It's largely controlled by location. If you're in the East, 3 cm is all that's pretty much available In the West, it's 2 cm that dominates. 3 cm doesn't need a subtom, where 2 cm does.

    Bookmark   December 13, 2013 at 12:35PM
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Linelle

West Coaster with built-up 2 cm over plywood base. My Caesarstone is dark and mottled and the seam is only detectable if you zoom way in and look for it. It's very smooth to the touch.

    Bookmark   December 13, 2013 at 1:01PM
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marissa16

Linelle, you are right. The seam blends in the pattern. I am confused because I thought you would not have a seam with 2 cm thickness.

    Bookmark   December 13, 2013 at 3:53PM
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sjhockeyfan325

You have to have a seam if you laminate the edge to cover the plywood sub-counter. With 3 cm, you don't need the plywood, so there's no seam and no laminated edge.

    Bookmark   December 13, 2013 at 4:04PM
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cookncarpenter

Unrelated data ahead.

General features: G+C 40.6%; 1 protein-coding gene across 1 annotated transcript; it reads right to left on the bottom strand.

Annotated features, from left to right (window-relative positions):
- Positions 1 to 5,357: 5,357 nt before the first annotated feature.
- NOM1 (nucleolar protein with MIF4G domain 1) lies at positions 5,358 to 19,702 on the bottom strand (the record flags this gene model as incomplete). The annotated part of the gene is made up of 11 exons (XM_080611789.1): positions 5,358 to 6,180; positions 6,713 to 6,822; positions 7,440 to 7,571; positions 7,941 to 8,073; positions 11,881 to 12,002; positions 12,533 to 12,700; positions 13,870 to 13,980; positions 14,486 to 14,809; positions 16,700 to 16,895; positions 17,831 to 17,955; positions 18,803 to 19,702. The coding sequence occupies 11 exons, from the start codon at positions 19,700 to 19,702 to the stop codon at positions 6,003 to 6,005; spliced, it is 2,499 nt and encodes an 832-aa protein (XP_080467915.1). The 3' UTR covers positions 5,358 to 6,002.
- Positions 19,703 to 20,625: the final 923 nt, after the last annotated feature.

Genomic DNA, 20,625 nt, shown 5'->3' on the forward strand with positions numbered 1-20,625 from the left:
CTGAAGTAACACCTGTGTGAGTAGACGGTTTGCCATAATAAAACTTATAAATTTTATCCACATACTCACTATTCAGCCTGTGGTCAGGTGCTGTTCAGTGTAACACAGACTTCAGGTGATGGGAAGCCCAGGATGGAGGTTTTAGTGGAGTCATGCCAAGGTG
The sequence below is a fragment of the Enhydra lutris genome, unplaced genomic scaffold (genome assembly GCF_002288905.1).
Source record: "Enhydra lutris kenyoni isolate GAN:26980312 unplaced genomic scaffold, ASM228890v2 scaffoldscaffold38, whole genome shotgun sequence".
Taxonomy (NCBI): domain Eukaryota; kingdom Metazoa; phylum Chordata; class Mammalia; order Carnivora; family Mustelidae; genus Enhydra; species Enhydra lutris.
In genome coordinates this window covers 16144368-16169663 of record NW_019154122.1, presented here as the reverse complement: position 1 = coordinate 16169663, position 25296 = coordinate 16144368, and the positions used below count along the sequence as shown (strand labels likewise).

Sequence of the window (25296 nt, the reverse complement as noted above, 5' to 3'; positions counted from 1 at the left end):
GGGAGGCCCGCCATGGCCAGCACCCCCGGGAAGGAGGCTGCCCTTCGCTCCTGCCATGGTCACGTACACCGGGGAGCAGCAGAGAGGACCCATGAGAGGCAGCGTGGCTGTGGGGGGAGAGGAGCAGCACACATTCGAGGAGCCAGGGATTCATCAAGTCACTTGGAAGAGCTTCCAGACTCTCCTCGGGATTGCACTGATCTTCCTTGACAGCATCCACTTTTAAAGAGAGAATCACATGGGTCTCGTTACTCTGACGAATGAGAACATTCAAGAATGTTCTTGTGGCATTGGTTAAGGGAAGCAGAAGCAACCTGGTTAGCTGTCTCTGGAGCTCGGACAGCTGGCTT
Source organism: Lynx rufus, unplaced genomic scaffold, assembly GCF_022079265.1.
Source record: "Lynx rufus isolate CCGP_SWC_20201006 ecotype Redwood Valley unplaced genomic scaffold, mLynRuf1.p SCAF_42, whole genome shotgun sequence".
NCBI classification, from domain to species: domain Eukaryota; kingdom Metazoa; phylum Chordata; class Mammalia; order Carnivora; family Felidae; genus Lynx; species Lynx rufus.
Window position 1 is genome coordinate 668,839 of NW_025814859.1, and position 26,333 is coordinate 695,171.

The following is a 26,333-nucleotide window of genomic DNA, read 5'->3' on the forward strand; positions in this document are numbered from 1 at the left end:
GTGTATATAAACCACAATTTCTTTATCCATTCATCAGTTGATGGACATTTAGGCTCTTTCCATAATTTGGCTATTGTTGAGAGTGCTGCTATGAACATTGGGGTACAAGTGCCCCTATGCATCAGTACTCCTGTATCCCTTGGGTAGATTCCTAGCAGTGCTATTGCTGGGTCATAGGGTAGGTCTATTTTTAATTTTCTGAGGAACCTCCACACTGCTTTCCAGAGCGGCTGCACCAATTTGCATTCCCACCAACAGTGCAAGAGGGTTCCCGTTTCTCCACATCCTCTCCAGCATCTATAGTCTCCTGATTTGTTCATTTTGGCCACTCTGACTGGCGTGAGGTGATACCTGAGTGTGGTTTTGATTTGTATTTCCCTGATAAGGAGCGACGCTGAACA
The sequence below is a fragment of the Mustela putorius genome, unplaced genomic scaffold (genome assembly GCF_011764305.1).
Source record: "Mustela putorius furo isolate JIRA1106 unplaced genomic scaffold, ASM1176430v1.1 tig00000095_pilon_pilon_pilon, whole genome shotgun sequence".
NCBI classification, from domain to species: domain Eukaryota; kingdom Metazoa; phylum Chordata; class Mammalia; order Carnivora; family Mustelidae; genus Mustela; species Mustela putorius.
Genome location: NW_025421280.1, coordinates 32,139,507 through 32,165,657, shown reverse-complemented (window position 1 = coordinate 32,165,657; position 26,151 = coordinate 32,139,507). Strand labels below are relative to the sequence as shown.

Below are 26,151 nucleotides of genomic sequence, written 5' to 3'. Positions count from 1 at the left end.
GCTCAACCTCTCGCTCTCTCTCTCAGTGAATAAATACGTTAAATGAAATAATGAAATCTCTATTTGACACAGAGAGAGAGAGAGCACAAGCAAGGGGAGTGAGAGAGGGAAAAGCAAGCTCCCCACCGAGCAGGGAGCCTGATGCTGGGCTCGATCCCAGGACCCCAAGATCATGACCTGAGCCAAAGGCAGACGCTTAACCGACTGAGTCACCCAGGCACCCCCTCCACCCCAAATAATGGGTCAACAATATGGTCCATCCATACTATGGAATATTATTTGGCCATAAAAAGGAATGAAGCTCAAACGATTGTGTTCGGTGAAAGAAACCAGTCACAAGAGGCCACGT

You can also do a mitered edge to achieve any thickness front edge you want. On one of our bath counters, I went with a 1-3/4" front edge on 2 cm Caesarstone in organic white.
With a miter, the seam is virtually undetectable.

    Bookmark   December 13, 2013 at 5:41PM
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sjhockeyfan325

cty, how is that done - is it a laminated edge, but with a mitered seam instead at the edge, rather than a straight seam across? We're using 3 cm Ceasarstone for the kitchen and one bath, but might be stuck with 2 cm something in the other bath.

    Bookmark   December 13, 2013 at 5:44PM
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Linelle